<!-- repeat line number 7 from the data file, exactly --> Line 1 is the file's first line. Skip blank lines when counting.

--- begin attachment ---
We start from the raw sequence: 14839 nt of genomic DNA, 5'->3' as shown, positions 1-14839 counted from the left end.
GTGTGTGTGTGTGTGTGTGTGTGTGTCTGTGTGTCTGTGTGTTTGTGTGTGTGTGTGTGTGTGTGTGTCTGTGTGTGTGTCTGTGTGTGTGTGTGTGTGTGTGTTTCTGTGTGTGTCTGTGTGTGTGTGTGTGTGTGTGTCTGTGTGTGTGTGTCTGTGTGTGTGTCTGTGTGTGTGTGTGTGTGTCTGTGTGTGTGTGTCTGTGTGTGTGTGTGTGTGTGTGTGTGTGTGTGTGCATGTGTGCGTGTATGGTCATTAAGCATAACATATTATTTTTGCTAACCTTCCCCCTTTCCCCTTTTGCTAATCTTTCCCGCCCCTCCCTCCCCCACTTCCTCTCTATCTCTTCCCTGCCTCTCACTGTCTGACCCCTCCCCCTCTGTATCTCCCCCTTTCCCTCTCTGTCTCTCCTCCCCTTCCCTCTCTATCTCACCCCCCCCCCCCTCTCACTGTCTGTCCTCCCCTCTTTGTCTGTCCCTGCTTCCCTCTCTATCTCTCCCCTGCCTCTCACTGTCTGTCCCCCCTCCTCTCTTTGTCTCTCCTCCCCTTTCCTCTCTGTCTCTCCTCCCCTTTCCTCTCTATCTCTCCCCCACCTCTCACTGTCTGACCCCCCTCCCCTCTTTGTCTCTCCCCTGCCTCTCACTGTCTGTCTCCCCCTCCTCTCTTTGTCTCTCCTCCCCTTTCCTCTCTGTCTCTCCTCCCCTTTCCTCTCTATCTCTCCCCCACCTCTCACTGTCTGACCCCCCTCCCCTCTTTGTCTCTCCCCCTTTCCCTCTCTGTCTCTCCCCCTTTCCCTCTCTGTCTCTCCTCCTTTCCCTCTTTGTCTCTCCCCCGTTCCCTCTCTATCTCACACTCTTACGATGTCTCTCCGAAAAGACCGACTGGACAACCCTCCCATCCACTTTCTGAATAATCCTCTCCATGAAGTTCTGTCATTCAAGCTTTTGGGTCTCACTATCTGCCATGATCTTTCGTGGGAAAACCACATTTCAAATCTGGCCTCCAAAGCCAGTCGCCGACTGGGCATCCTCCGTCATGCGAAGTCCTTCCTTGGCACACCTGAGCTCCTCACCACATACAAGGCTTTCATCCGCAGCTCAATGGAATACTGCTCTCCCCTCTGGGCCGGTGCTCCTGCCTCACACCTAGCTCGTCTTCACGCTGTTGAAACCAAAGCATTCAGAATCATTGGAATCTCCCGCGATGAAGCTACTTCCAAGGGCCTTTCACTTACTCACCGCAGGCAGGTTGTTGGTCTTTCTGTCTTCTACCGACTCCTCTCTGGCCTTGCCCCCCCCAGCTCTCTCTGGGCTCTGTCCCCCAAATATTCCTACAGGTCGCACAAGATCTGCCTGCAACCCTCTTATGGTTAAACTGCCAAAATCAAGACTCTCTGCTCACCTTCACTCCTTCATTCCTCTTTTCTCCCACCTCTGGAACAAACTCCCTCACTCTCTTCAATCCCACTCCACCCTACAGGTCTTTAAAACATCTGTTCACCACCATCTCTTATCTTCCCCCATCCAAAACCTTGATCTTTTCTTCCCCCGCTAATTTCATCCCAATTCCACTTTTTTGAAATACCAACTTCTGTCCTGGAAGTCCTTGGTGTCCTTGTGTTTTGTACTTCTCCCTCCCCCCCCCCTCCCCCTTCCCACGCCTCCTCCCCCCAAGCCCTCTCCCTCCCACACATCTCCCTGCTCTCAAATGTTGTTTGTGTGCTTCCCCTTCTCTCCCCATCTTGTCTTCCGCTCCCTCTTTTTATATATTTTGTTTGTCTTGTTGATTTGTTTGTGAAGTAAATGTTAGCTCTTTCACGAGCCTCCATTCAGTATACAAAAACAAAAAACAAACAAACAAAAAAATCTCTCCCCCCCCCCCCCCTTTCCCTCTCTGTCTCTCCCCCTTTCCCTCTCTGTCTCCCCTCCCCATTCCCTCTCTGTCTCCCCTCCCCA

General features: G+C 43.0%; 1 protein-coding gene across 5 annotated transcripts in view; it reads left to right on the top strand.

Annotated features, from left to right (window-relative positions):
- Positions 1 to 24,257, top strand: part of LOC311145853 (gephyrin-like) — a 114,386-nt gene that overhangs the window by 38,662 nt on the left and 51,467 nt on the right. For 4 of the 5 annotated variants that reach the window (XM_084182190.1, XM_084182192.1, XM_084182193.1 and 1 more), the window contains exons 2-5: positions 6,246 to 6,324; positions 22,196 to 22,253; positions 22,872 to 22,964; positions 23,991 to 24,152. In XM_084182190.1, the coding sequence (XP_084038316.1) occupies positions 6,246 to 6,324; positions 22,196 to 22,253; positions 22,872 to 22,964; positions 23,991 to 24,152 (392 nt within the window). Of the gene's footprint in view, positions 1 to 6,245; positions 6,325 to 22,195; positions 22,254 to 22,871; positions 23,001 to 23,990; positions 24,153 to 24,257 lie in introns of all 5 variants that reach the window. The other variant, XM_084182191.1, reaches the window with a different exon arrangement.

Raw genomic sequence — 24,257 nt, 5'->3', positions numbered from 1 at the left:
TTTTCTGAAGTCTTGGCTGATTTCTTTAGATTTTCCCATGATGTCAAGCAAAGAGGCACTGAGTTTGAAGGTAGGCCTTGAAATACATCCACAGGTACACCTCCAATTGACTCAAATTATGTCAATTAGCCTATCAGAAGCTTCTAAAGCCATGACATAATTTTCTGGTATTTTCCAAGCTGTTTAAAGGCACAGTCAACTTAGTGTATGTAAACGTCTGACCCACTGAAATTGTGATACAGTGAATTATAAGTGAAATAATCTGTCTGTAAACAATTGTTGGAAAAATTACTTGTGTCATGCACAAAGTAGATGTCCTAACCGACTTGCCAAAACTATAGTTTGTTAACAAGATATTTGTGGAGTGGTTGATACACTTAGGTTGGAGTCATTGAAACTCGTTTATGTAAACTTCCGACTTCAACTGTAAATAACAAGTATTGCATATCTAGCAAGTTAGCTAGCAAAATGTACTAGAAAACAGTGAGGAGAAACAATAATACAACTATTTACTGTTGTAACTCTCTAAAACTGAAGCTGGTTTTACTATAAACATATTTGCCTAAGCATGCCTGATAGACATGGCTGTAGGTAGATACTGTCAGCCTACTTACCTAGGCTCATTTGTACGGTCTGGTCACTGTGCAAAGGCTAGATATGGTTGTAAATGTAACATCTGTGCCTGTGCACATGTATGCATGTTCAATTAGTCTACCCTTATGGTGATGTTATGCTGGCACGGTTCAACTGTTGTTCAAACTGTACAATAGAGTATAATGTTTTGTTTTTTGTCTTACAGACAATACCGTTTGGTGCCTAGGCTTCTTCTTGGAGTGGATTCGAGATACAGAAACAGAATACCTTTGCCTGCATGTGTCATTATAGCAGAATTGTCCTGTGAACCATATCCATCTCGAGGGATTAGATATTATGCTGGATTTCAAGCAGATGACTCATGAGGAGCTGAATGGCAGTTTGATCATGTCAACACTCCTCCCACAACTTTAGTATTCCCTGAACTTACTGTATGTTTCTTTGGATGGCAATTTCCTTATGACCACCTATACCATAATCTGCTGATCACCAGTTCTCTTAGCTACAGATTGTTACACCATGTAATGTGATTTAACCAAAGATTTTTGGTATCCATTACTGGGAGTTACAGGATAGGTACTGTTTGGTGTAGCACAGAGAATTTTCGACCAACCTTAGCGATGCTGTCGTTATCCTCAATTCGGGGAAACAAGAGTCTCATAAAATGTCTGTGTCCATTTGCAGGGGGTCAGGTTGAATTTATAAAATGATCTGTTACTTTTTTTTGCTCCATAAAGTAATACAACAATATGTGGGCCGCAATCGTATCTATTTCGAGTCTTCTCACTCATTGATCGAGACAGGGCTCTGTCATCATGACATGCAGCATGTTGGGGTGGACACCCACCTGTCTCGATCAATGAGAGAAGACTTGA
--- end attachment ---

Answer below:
TTTTCTGAAGTCTTGGCTGATTTCTTTAGATTTTCCCATGATGTCAAGCAAAGAGGCACTGAGTTTGAAGGTAGGCCTTGAAATACATCCACAGGTACACCTCCAATTGACTCAAATTATGTCAATTAGCCTATCAGAAGCTTCTAAAGCCATGACATAATTTTCTGGTATTTTCCAAGCTGTTTAAAGGCACAGTCAACTTAGTGTATGTAAACGTCTGACCCACTGAAATTGTGATACAGTGAATTATAAGTGAAATAATCTGTCTGTAAACAATTGTTGGAAAAATTACTTGTGTCATGCACAAAGTAGATGTCCTAACCGACTTGCCAAAACTATAGTTTGTTAACAAGATATTTGTGGAGTGGTTGATACACTTAGGTTGGAGTCATTGAAACTCGTTTATGTAAACTTCCGACTTCAACTGTAAATAACAAGTATTGCATATCTAGCAAGTTAGCTAGCAAAATGTACTAGAAAACAGTGAGGAGAAACAATAATACAACTATTTACTGTTGTAACTCTCTAAAACTGAAGCTGGTTTTACTATAAACATATTTGCCTAAGCATGCCTGATAGACATGGCTGTAGGTAGATACTGTCAGCCTACTTACCTAGGCTCATTTGTACGGTCTGGTCACTGTGCAAAGGCTAGATATGGTTGTAAATGTAACATCTGTGCCTGTGCACATGTATGCATGTTCAATTAGTCTACCCTTATGGTGATGTTATGCTGGCACGGTTCAACTGTTGTTCAAACTGTACAATAGAGTATAATGTTTTGTTTTTTGTCTTACAGACAATACCGTTTGGTGCCTAGGCTTCTTCTTGGAGTGGATTCGAGATACAGAAACAGAATACCTTTGCCTGCATGTGTCATTATAGCAGAATTGTCCTGTGAACCATATCCATCTCGAGGGATTAGATATTATGCTGGATTTCAAGCAGATGACTCATGAGGAGCTGAATGGCAGTTTGATCATGTCAACACTCCTCCCACAACTTTAGTATTCCCTGAACTTACTGTATGTTTCTTTGGATGGCAATTTCCTTATGACCACCTATACCATAATCTGCTGATCACCAGTTCTCTTAGCTACAGATTGTTACACCATGTAATGTGATTTAACCAAAGATTTTTGGTATCCATTACTGGGAGTTACAGGATAGGTACTGTTTGGTGTAGCACAGAGAATTTTCGACCAACCTTAGCGATGCTGTCGTTATCCTCAATTCGGGGAAACAAGAGTCTCATAAAATGTCTGTGTCCATTTGCAGGGGGTCAGGTTGAATTTATAAAATGATCTGTTACTTTTTTTTGCTCCATAAAGTAATACAACAATATGTGGGCCGCAATCGTATCTATTTCGAGTCTTCTCACTCATTGATCGAGACAGGGCTCTGTCATCATGACATGCAGCATGTTGGGGTGGACACCCACCTGTCTCGATCAATGAGAGAAGACTTGA